Nobody mentioned tobacco last week when the U.S. Senate adopted an amendment to the $109 billion federal highway bill.
But tucked into the 5,600-word amendment to provide aid for rural schools was a single paragraph that would settle a two-year-old fight between Big Tobacco and a small Ohio company that builds a do-it-yourself machine that allows smokers to get their cigarettes a lot cheaper.
The amendment would reclassify tobacco shops that offer the machines as “tobacco manufacturers,” imposing on them new regulations and higher taxes, and it opens a window into the ways of Washington, where the powerful and the connected can sometimes win even before the opposition knows the game is underway.
“This is catastrophic,” was the response of Phil Accordino, whose tiny company builds the roll-your-own cigarette machines in Girard, Ohio, when he heard of the Senate action. Word arrived in Ohio after the amendment had already been approved on a bipartisan vote.
Officials with the tobacco companies, and allies who include some public health advocates, counter that they’ve been trying to crack down on ultra cheap and unregulated cigarettes, which they contend skirt tax and health laws.
Sen. Max Baucus (D-Mont.), who sponsored the Secure Rural Schools amendment, said that the $346 million program supports schools and road projects in Montana and elsewhere. He said the $97 million tobacco provision helps provide “critical funding” for the program by closing a loophole that some smokers have been using to avoid taxes.
“Roll-your-own cigarette machines take advantage of an unintended tax loophole, and that isn’t right, so this offset closes it,” he said in a statement.
But Accordino says the case illustrates how corporate America can quietly use its political influence in Washington to secure wins on the business battlefield.
He acknowledges that his corner of Little Tobacco, which has come under scrutiny from several state attorneys general, might not make for the most sympathetic poster child to talk about the ills of Washington. But he contends it was unfair that he lost his fight on the highway bill before he even knew it had begun.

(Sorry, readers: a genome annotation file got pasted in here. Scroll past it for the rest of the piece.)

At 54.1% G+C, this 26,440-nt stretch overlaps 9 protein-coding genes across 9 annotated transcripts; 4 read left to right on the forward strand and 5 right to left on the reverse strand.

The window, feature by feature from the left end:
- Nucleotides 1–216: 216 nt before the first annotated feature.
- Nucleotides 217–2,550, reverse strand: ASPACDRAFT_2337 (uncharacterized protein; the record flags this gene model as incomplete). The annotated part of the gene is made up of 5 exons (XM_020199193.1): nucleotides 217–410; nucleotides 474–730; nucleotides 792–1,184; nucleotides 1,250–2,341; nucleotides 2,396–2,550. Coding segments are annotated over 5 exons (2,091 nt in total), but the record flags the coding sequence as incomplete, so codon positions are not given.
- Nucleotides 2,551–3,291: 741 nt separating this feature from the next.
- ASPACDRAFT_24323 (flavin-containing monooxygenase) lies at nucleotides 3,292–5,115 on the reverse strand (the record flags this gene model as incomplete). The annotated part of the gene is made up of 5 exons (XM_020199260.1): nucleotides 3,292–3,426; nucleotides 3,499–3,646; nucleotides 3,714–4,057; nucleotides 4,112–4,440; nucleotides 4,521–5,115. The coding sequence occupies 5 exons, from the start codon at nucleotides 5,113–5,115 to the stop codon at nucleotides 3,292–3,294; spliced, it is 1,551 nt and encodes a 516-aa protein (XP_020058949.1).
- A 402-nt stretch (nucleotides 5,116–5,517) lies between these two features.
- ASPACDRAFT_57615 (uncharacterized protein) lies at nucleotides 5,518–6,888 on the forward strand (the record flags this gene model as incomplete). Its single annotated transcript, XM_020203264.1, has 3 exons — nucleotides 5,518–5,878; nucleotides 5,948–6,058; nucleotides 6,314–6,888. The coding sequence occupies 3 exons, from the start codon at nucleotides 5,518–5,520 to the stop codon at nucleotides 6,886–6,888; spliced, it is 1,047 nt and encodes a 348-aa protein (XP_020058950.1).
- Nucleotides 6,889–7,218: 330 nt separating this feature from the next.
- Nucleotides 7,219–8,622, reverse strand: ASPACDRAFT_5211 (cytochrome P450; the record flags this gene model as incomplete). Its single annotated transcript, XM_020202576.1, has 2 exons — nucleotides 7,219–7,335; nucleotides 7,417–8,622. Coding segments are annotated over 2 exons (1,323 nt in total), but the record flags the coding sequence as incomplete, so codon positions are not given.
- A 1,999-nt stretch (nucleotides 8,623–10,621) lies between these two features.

“I don’t expect sympathy, but this is just big business influencing legislation through their dollars. . . . They want us gone, and they’re capable of paying to get us gone,” he said.
Despite the decline in the popularity of smoking, tobacco companies remain prolific campaign donors and aggressive lobbyists on Capitol Hill. The Altria Group, which used to be Philip Morris, spent $11 million on lobbying last year.
Individuals and political action committees associated with the company have since 2007 given $30,000 to Baucus and his PAC, according to the Center for Responsive Politics.
A spokesman for Altria, the nation’s largest cigarette maker, and the president of Liggett Vector Brands, the fourth-largest company, confirmed that they have been lobbying for congressional action on the roll-it-yourself machines, and say they have a compelling case to make.
Whether Washington’s mechanism for addressing the issue was fair to their opponents, they say, is Washington’s problem.
“I’ve got to be honest with you: That’s a question for members of Congress, not the company,” said David Sutton, a spokesman for Altria.
Accordino’s RYO Filter Station company makes ATM-sized machines that enable consumers to turn loose tobacco into a carton of cigarettes in about eight minutes. In some ways, the device is like the communal coffee grinder offered at many grocery stores to customers picking up a pound of coffee beans.
He sells the machines — 1,900 in 42 states — for more than $30,000 a pop to tobacco stores. He said they mostly cater to people who have long rolled their own cigarettes at home and enjoyed exemptions from many tobacco regulations.
The shops sell tobacco and rolling tubes and rent time with the devices to customers. They’re not allowed to resell the cigarettes, but the end product is much cheaper than buying manufactured smokes. Customers can get a carton of cigarettes at Accordino’s Ohio store for $25. A carton of Marlboros there can cost as much as $55; discount brands sell for $32.